Glass import and production in Hispania during the early medieval period: The glass from Ciudad de Vascos (Toledo)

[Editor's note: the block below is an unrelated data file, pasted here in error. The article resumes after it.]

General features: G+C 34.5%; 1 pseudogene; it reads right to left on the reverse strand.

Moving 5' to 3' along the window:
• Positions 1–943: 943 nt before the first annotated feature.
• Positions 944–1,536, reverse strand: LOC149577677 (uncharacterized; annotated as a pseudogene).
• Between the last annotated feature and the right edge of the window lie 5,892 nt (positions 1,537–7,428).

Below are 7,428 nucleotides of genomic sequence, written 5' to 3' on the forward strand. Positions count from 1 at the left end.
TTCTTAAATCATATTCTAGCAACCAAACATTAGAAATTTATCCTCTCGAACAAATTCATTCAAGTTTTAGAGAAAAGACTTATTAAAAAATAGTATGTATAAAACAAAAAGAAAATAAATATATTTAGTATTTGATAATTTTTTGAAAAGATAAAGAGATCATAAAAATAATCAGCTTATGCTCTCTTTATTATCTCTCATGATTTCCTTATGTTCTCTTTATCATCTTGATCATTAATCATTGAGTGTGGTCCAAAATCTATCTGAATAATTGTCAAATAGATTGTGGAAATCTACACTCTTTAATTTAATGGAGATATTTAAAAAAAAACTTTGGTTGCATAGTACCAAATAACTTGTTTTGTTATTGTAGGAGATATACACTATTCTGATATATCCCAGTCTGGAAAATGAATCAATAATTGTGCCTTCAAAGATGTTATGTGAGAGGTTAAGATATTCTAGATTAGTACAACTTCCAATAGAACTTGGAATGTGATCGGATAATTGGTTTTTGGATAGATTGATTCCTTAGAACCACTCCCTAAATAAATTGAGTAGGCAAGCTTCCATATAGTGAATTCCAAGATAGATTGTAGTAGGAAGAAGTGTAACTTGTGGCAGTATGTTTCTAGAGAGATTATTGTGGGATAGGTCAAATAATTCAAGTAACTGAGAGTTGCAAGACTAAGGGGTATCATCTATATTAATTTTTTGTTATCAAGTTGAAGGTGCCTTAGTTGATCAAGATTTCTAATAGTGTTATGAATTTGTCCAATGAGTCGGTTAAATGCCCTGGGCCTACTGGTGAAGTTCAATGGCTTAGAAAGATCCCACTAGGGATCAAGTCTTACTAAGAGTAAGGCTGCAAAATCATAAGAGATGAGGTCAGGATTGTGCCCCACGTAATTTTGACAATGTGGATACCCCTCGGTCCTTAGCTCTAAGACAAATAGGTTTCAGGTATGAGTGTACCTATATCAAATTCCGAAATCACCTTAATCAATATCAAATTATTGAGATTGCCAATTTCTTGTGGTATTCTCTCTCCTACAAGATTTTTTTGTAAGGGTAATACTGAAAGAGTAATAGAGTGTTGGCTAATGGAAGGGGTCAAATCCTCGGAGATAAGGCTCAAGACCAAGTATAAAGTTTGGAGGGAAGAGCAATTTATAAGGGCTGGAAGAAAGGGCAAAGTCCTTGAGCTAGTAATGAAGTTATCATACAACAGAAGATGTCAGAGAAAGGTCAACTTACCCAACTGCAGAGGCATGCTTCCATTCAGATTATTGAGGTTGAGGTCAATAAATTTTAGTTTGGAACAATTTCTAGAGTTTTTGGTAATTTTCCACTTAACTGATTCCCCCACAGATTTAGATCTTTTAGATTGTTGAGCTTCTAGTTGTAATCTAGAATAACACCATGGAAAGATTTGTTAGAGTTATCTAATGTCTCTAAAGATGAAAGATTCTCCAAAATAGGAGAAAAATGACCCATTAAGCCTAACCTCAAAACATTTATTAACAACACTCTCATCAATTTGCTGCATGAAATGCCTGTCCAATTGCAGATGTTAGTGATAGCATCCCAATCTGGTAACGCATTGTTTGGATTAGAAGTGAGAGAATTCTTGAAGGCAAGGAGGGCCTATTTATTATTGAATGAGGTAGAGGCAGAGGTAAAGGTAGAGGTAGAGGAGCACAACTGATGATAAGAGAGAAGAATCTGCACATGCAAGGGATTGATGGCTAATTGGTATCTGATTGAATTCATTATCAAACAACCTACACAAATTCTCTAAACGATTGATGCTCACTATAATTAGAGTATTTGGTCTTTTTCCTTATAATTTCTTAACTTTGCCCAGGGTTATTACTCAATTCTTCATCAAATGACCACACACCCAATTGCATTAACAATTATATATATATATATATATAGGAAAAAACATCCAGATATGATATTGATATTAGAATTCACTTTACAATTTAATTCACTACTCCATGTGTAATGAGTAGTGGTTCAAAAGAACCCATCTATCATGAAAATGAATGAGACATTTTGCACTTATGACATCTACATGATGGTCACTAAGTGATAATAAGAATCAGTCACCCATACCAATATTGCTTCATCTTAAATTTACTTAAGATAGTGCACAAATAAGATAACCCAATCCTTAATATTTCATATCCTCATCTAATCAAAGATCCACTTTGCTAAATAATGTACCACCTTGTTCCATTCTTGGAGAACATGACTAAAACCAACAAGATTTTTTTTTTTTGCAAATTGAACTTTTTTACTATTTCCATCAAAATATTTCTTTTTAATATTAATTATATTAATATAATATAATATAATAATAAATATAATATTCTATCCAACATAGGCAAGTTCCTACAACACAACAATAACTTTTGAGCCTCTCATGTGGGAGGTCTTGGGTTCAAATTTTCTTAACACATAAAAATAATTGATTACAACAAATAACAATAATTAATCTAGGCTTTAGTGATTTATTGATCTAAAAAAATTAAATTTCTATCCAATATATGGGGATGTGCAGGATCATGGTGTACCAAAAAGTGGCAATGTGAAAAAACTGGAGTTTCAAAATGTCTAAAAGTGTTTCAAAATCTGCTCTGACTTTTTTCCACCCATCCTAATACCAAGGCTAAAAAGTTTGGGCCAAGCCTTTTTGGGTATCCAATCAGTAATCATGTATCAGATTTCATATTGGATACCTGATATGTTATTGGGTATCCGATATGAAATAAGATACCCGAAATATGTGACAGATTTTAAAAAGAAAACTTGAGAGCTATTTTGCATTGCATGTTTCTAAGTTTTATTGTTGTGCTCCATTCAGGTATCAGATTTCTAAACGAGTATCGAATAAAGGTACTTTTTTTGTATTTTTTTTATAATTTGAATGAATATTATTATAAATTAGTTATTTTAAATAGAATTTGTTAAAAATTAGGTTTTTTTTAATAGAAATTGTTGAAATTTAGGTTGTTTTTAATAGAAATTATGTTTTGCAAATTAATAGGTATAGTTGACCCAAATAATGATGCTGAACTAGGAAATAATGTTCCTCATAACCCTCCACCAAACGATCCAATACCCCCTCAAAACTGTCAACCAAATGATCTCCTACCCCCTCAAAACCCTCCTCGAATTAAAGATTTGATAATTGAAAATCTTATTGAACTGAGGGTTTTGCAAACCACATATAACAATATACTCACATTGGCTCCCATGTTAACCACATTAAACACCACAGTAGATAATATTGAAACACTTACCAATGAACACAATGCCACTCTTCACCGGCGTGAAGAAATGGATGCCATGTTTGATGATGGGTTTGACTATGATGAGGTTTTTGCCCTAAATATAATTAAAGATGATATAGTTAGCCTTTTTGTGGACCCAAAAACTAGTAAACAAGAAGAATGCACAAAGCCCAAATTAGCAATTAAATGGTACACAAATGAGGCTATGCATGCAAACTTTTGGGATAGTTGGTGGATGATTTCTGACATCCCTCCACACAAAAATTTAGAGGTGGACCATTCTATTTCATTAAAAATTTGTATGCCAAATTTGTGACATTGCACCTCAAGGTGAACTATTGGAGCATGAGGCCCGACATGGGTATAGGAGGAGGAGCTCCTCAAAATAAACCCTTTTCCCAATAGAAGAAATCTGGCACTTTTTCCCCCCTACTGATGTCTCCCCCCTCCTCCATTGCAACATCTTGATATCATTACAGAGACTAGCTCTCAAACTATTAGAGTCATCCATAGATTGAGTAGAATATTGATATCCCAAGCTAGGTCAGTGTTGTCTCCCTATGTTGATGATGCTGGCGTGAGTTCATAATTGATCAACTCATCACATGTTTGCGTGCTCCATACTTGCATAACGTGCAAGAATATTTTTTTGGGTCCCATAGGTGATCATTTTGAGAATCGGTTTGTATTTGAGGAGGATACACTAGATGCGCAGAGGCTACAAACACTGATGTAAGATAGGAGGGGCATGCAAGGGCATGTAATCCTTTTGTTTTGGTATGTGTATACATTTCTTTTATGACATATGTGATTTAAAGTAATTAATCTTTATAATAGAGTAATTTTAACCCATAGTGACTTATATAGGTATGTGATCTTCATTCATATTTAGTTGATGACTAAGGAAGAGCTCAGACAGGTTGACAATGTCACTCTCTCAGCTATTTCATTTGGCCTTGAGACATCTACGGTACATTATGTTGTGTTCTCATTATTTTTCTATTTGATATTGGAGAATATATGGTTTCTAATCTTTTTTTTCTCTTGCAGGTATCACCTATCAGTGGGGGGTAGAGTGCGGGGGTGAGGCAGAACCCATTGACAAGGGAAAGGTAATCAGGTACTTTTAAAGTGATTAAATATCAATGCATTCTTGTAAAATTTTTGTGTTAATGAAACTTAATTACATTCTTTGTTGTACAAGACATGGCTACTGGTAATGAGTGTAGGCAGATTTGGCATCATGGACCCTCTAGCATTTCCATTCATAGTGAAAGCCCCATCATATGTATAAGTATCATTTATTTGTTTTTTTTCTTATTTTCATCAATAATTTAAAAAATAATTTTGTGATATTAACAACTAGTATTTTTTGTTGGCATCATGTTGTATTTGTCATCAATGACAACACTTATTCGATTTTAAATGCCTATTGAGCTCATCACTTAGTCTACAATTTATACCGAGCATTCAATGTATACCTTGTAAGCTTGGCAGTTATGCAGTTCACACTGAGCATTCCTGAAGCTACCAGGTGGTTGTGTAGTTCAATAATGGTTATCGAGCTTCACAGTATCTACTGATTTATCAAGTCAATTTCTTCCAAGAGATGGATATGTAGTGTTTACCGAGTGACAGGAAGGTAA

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One hundred and forty-one glass fragments from medieval Ciudad de Vascos (Toledo, Spain) were analysed by laser ablation inductively coupled plasma mass spectrometry (LA-ICP-MS). The glasses fall into three types according to the fluxing agents used: mineral natron, soda-rich plant ash, and a combination of soda ash and lead. The natron glasses can be assigned to various established primary production groups of eastern Mediterranean provenance. Different types of plant ash glasses indicate differences in the silica source as well as the plant ash component, reflecting changing supply mechanisms. While the earlier plant ash groups can be related to Islamic glasses from the Near East, both in terms of typology and composition, the chemical signature of the later samples appear to be specific to glass from the Iberian Peninsula. This has important implications for our understanding of the emerging glass industry in Spain and the distribution patterns of glass groups and raw materials. The plant ash that was used for the Vascos glasses is rich in soda with low levels of potash, similar to ash produced in the eastern Mediterranean. It could therefore be possible that Levantine plant ash was imported and used in Islamic period glass workshops in Spain. Unlike central and northern Europe where an independent glass industry based on potassium-rich wood ash developed during the Carolingian period, the prevalence of soda ash and soda ash lead glass on the Iberian Peninsula indicates its commercial and technological interconnection with the Islamic east. Our study thus traces several stages leading to the development of a specifically Spanish primary glassmaking industry.